I have more or less set up my new studio, unfortunately it is the darkest room in the house. At some point I will try and figure out a way to get more light in the studio with a combination of skylights and lighting, but for now, I struggle to weave with a couple of lamps. I do have a peaceful view from the studio. Here is a typically grey PNW (Pacific NorthWest) day full of light rain.
I started a new tapestry on one of my pipe looms. I don't have enough light to work on my peony tapestry right now, and I need to finish a couple of new tapestries to submit for jurying for a studio tour in August.
Bainbridge Island is full of images of blackbirds. We do have a lot of what I call crows. Of course we had a lot of crows on our farm in Virginia too, but we also had the arrival of the grackles in the spring. I never really minded the grackles, but I am now reading how they have begun to be a real pest in some areas. Our grackles arrived in the early spring, made a lot of noise for a few days, wandered around the farm and then disappeared until fall. One day as I worked at my computer, I grabbed our camera and snapped several photos of them as they wandered around our backyard. I decided to start with those images.
This is the start of my first blackbird tapestry, and I hope to do at least two of them. It is nice to get back to weaving and creating. It makes me feel as if I am accomplishing something.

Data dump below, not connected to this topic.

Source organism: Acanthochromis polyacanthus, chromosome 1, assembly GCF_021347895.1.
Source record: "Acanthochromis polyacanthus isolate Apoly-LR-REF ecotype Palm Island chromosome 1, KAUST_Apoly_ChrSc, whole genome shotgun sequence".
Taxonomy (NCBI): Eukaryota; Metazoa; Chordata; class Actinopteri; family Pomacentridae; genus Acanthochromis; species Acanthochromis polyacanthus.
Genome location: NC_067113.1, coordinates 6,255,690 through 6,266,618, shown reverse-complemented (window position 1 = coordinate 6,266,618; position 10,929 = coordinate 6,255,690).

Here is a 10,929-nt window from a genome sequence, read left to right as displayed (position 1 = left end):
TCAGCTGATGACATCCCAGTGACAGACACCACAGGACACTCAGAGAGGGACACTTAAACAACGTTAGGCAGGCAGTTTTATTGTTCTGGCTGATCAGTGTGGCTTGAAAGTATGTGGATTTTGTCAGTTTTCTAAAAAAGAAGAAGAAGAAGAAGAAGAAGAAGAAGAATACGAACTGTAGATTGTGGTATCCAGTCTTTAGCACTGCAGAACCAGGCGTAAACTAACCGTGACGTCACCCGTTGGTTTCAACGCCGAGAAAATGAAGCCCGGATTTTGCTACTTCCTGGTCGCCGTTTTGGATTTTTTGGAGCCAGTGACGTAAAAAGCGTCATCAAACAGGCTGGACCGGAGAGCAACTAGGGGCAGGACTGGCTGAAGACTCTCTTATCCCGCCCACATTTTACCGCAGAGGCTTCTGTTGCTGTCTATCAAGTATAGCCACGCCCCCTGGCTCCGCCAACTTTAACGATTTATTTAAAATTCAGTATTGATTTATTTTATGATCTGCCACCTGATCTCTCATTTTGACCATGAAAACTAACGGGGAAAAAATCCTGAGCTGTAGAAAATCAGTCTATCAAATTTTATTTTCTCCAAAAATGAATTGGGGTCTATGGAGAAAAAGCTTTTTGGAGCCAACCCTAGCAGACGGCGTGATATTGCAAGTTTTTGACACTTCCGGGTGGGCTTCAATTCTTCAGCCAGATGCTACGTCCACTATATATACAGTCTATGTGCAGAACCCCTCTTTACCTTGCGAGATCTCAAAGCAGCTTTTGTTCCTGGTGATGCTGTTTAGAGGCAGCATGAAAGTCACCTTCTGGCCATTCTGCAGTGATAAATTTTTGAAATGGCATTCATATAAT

Now I know that science backs up that feeling. If you don't get American Craft and haven't read this article ("Making it Better") you should. Using your hands makes you feel better, decreases depression, lowers anxiety and stress, and increases self-esteem. Now if someone wants to know why you weave, or knit, or embroider, you have a good scientific reason.
Plus, now I will give you another good reason to work with your hands. It gives you a great excuse to listen to good literature and learn something new listening to CraftLit. If you haven't found this podcast yet you should. I learned of it from the blog My Life is but a Tapestry... It has changed my life. I can listen to great books that I would never get around to reading, get online "cliff" notes from Heather, the host of craft lit, and learn about the crafting world all at once. I started with one of my favorite books, Jane Eyre, moved on to Gulliver's Travels, a book I had never read and would probably not have read on my own, and then onto Dicken's Bleak House, a very long book which I have not finished listening to yet, and I am now listening to Herland, a really interesting book that has a lot to say about our society in the early 1900s. If you haven't given it a try, go on over and check it out. It is free, unless like me you get really hooked and then I pay $5 per month to listen to extra books.
Hope you are having a wonderful spring.